4 Key Facts About Excessive Daytime Sleepiness (EDS)

Excessive daytime sleepiness is a symptom of many conditions, including narcolepsy and obstructive sleep apnea.

Excessive daytime sleepiness (EDS) can make it difficult to live a normal life. It also puts a person at risk for accidents and injuries, including motor vehicle crashes.

Excessive daytime sleepiness (EDS) refers to difficulty staying alert, staying awake, or resisting the urge to sleep during daytime waking hours. It can be caused by many health conditions and circumstances, including sleep disorders.

Here are four key facts to help understand EDS.

EDS makes it difficult to live a normal life

While everyone is going to have days—or weeks—where they feel tired, want to take a nap, or feel the need for more sleep than normal, EDS is different. For someone experiencing EDS, symptoms are a daily or almost-daily occurrence and persist for long periods of time.

EDS can make it difficult to live a normal life—go to work, keep up with errands and chores, maintain relationships, pursue interests and hobbies. EDS also puts a person at risk for accidents and injuries, including motor vehicle crashes.

Sleep disorders can cause EDS

EDS is often the first symptom of a sleep disorder called narcolepsy. People who have narcolepsy experience disrupted sleep cycles. This can lead to fragmented sleep during the nighttime and “sleep attacks” during the day, where a person can fall asleep suddenly for a few seconds or a few minutes. People with narcolepsy may also experience sudden loss of muscle control (cataplexy), sleep paralysis, and hallucinations.

For another example, EDS is also associated with obstructive sleep apnea (OSA). Sleep apneas refer to disorders where a person stops breathing during sleep for brief periods of time. OSA is the most common type and occurs when the throat muscles relax during sleep, blocking the airways and stopping a person from breathing. This can occur multiple times an hour during the night, causing fragmented, unrestful sleep.

EDS is also associated with other types of sleep apnea and other sleep disorders, including idiopathic hypersomnia, restless leg syndrome, periodic limb movement, and insomnia.

Many other factors can contribute to EDS

Mental health disorders, certain medications, diabetes, thyroid problems, electrolyte imbalances, and shift work (jobs that require working during the hours when you would normally sleep) can all contribute to EDS. Sleep deprivation, stress, anxiety, and boredom can also contribute.

EDS can be treated

If you are experiencing EDS, talk to a healthcare provider. Treatment will depend on the underlying cause (or causes) of EDS.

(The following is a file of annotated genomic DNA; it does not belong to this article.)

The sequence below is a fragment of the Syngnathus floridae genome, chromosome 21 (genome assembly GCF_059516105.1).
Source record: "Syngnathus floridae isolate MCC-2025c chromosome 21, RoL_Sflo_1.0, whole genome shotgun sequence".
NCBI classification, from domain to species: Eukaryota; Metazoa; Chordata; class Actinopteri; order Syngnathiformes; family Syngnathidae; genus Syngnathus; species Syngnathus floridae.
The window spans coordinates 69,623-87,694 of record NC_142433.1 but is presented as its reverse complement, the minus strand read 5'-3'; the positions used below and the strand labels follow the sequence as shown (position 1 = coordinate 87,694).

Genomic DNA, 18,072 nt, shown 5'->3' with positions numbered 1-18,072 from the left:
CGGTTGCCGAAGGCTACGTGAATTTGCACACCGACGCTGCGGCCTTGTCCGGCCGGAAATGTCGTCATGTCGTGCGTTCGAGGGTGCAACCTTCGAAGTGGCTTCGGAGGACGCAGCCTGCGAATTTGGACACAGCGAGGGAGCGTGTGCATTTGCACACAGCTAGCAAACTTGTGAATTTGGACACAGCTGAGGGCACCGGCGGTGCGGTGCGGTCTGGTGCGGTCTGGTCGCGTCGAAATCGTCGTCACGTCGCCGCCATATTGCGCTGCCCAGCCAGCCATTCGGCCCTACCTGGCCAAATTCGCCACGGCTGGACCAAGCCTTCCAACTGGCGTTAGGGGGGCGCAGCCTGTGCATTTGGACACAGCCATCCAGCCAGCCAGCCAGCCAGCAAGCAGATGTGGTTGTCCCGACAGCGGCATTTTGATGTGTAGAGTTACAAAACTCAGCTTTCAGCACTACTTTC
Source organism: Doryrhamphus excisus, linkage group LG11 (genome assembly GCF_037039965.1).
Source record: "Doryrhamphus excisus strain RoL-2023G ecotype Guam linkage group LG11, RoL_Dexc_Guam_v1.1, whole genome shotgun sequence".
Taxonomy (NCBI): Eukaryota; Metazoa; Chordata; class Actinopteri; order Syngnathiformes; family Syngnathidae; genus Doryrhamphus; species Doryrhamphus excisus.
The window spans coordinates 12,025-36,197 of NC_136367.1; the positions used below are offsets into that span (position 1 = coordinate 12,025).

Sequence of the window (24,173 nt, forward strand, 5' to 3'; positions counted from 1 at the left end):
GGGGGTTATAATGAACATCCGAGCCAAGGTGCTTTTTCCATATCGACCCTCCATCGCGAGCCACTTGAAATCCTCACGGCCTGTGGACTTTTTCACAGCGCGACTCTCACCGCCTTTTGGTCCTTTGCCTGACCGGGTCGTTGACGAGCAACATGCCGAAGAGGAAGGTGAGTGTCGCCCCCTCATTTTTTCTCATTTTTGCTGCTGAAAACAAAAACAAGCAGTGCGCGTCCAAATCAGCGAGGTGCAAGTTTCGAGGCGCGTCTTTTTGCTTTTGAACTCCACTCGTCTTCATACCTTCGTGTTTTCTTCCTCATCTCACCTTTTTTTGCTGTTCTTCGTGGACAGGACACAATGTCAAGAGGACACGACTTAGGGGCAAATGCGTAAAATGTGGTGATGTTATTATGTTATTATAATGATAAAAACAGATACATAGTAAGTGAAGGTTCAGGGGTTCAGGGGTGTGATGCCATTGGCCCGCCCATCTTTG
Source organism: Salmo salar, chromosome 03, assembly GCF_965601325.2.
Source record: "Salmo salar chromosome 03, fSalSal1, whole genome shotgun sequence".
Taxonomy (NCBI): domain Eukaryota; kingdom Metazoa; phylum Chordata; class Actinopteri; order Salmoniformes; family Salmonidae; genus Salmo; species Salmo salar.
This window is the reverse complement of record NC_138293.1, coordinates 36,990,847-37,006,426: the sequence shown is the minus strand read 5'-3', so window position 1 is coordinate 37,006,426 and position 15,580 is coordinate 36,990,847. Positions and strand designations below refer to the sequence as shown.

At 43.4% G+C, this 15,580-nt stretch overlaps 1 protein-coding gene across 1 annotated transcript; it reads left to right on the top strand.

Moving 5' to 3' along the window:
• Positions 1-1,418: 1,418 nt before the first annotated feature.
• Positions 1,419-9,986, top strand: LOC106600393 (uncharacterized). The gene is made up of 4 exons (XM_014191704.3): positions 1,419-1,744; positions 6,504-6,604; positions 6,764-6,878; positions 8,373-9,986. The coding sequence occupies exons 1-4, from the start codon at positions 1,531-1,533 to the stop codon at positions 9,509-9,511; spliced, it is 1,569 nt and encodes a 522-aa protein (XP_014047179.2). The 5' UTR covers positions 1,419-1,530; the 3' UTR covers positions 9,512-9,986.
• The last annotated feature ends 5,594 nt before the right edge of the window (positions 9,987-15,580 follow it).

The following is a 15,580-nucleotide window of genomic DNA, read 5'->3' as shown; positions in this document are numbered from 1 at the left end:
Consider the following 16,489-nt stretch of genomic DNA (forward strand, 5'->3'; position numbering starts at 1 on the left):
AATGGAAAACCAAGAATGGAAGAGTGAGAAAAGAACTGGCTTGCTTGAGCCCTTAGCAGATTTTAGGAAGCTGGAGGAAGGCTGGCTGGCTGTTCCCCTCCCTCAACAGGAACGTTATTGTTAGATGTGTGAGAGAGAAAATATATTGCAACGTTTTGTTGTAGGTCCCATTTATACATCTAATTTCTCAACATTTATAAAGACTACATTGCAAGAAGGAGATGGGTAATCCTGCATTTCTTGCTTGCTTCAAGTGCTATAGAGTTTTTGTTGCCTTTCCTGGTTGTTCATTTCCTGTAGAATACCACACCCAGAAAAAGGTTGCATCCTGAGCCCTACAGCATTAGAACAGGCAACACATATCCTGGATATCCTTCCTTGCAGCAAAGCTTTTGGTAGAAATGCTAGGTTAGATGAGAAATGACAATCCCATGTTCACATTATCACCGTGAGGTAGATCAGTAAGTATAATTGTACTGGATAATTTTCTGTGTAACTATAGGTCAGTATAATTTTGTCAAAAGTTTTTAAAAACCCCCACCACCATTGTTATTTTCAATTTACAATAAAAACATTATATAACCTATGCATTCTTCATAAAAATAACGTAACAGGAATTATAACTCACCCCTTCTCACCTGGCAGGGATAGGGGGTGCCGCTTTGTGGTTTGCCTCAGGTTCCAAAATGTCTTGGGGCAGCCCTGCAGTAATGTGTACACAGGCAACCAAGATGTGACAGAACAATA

For example, narcolepsy is typically managed with medication, but the type of medication will depend on a person’s symptoms. One person may only need a wakefulness-promoting medication to address EDS. Another person may require a medication that acts on the central nervous system, to address EDS and cataplexy (sudden loss of muscle control). Antidepressants are sometimes used when someone experiences sleep paralysis and hallucinations in addition to other narcolepsy symptoms.

For obstructive sleep apnea, the standard treatment is a CPAP device. CPAP stands for “continuous positive airway pressure.” The device is a breathing apparatus that is worn over the nose or mouth during sleep. Positive airway pressure prevents the throat from closing.

Medications that promote wakefulness can also be prescribed to manage EDS that occurs as a result of obstructive sleep apnea.

Article sources open article sources

Danielle Pacheco. Excessive Sleepiness. Sleep Foundation. March 25, 2022.
James Brown and Himender K. Makker. An approach to excessive daytime sleepiness in adults. BMJ, 2020. Vol. 368.
Michael J. Sateia. International classification of sleep disorders-third edition: highlights and modifications. Chest, 2014. Vol. 146, No. 5.
UpToDate. Approach to the patient with excessive daytime sleepiness.
Kim L. Ward, David R. Hillman, et al. Journal of Clinical Sleep Medicine, 2013. Vol. 9, No. 15.
National Organization for Rare Disorders. Narcolepsy.
National Institute of Neurological Disorders and Stroke. Narcolepsy Fact Sheet.
MedlinePlus. Obstructive sleep apnea - adults.
Mayo Clinic. Sleep apnea.
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National Heart, Lung, and Blood Institute. CPAP.
Ashima S. Sahni,1 Melissa Carlucci, Malik Malik, and Bharati Prasad. Management Of Excessive Sleepiness In Patients With Narcolepsy And OSA: Current Challenges And Future Prospects. Nature and Science of Sleep, 2019. Vol. 11.

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